FIGURE 11.9 Scaling a large image to the viewport size

To speed up image manipulation, we can compute tiles and paint only those needed in the paintComponent() method. We did this already in the RenderedImageCanvas class. So to display a renderable image, let's create a canvas that is a subclass of RenderedImageCanvas. We'll call this class TiledRenderable ImageCanvas. There is no need to override the paintComponent() method because we can create a rendered image by calling RenderableOp's createRendering() method. Listing 11.15 shows the code for TiledRenderable ImageCanvas.

LISTING 11.15 The TiledRenderableImageCanvas class

package com.vistech.jai.render;
import java.awt.*;
import java.awt.event.*;
import java.awt.image.*;
import java.io.*;
import javax.swing.*;
import javax.swing.event.*;
import java.awt.geom.*;
import java.awt.image.renderable.*;
import javax.media.jai.*;

public class TiledRenderableImageCanvas extends RenderedImageCanvas {
  public final static int TO_FIT =0;
  public final static int SCALED = 1;
  public final static int ORIG_SIZE = 4;

  protected RenderableImage sourceImage;
  protected int interpolationMode = Interpolation.INTERP_BILINEAR;

  protected int displayMode = ORIG_SIZE;
  protected float sourceImageHeight = 1.0f;
  protected float sourceImageWidth = 1.0f;
  protected int maxHeight =1024, maxWidth = 1024;

  public TiledRenderableImageCanvas() {}

  public TiledRenderableImageCanvas(RenderableImage img){
   atx = new AffineTransform();
   setImage(img);
  }

  public void setImage(RenderableImage pixelLessImg){
   PlanarImage img = createPlanarImage(pixelLessImg);
   displayImage = makeTiledImage(img);
   sampleModel = displayImage.getSampleModel();
   colorModel = displayImage.getColorModel();
   getTileInfo(displayImage);
   imageDrawn = false;
   repaint();
  }

  public void setDisplayMode(int dispMode) {
   displayMode = dispMode;
   setImage(sourceImage);
  }
  public int getDisplayMode(){ return displayMode;}

  public void setOrigImageSize(Dimension size){
   maxWidth = size.width;
   maxHeight = size.height;
  }
  public void setInterpolationMode(int interpMode) { interpolationMode = interpMode;}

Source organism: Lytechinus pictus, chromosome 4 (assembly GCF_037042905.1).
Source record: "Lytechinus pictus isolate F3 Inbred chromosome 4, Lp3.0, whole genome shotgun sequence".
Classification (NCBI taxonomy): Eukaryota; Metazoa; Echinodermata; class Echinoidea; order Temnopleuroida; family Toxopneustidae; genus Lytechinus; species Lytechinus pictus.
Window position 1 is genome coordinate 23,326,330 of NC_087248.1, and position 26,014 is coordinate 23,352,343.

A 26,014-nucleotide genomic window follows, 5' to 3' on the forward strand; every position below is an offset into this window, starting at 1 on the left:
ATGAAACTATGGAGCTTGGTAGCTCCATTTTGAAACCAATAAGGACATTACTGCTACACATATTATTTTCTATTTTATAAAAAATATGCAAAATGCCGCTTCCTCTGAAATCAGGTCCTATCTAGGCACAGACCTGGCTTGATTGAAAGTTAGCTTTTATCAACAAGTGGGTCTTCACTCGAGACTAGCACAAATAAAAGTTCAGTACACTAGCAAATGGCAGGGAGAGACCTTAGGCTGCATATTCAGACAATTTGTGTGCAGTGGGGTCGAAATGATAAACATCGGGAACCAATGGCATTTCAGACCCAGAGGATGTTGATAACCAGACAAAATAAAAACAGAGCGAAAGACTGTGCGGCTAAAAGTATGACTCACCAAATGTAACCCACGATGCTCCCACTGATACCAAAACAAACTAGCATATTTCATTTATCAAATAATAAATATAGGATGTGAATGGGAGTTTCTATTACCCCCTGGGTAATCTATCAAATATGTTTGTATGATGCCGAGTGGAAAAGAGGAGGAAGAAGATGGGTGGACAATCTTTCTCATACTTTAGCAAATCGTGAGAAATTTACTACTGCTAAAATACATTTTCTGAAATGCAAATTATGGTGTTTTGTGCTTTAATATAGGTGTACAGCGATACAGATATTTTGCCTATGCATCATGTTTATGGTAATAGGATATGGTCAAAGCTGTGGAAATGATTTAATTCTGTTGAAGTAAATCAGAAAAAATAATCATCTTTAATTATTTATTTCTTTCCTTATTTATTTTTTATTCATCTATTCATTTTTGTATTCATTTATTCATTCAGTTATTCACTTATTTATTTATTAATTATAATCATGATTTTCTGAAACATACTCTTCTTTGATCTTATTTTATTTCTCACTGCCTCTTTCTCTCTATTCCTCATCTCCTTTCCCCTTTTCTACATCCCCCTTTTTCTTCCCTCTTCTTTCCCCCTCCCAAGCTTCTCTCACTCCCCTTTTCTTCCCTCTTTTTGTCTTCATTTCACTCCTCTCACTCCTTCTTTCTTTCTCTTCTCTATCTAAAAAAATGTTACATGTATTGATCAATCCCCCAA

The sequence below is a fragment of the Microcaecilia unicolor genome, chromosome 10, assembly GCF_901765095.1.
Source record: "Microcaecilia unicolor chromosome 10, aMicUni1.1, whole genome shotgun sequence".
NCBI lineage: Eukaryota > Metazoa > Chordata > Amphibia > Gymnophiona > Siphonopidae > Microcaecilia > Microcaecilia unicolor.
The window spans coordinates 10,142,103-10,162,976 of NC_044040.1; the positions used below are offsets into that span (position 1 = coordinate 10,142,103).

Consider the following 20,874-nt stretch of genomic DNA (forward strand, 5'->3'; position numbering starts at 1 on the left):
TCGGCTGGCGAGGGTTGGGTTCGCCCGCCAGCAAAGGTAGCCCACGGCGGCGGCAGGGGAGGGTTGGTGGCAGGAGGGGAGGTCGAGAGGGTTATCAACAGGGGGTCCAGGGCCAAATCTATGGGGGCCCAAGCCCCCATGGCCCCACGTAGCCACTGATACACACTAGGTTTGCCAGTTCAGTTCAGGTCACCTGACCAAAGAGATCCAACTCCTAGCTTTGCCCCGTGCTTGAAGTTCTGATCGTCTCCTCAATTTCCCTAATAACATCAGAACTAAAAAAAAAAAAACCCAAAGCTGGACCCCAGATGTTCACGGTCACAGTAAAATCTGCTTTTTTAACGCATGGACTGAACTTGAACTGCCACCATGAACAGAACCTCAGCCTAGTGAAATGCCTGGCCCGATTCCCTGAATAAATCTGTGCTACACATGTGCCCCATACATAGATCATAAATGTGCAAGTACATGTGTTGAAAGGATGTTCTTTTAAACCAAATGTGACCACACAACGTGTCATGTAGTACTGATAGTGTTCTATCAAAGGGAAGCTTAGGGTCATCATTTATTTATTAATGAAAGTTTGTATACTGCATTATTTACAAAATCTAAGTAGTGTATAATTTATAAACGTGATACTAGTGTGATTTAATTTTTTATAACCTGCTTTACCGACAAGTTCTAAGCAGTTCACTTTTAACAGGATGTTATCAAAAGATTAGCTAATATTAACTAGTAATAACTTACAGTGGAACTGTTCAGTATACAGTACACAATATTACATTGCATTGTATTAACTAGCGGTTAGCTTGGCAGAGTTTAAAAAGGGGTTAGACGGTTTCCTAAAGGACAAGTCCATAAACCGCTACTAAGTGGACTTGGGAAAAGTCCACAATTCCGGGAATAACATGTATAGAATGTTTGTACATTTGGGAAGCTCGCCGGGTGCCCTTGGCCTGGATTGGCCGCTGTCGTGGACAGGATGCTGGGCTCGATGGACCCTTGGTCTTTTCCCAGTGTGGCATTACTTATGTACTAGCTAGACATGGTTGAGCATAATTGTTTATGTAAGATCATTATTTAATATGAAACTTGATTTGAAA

public int getInterpolationMode(){ return interpolationMode;}

  protected PlanarImage createPlanarImage(RenderableImage pixelLessImg){
   panX =0; panY =0;
   sourceImage = pixelLessImg;
   sourceImageHeight = sourceImage.getHeight();
   sourceImageWidth = sourceImage.getWidth();
   return createPixelImage(pixelLessImg);
  }

  protected PlanarImage createPixelImage(RenderableImage pixelLessImg){
   RenderingHints hints = new RenderingHints(JAI.KEY_INTERPOLATION,
          Interpolation.getInstance(interpolationMode));
   int wid = viewerWidth, ht = viewerHeight;
   double aspectRatio = sourceImageWidth/sourceImageHeight;
   switch (displayMode) {
     case SCALED:
      if(aspectRatio > 1.00) ht = (int)(viewerHeight/aspectRatio);
      else wid = (int)(viewerWidth*aspectRatio);
      break;
     case ORIG_SIZE:
      ht = maxHeight; wid = maxWidth;
      break;
     case TO_FIT:
   }
   if(sourceImage == null) return null;
   return (PlanarImage) sourceImage.createScaledRendering(wid, ht, hints);
  }

  public void setTileWidth(int tw){
   tileWidth = tw;
   setImage(sourceImage);
   repaint();
  }
  public void setTileHeight(int th){
   tileHeight = th;
   setImage(sourceImage);
   repaint();
  }
}

The TiledRenderableImageViewer application uses TiledRenderableImage Canvas to display images. We won't show the source code for this application because it is similar to the source code for the RenderableImageViewer application shown in Listing 11.14. Figure 11.10 shows a screen shot of the TiledRenderable ImageViewer application.

FIGURE 11.10 The tiled renderable-image viewer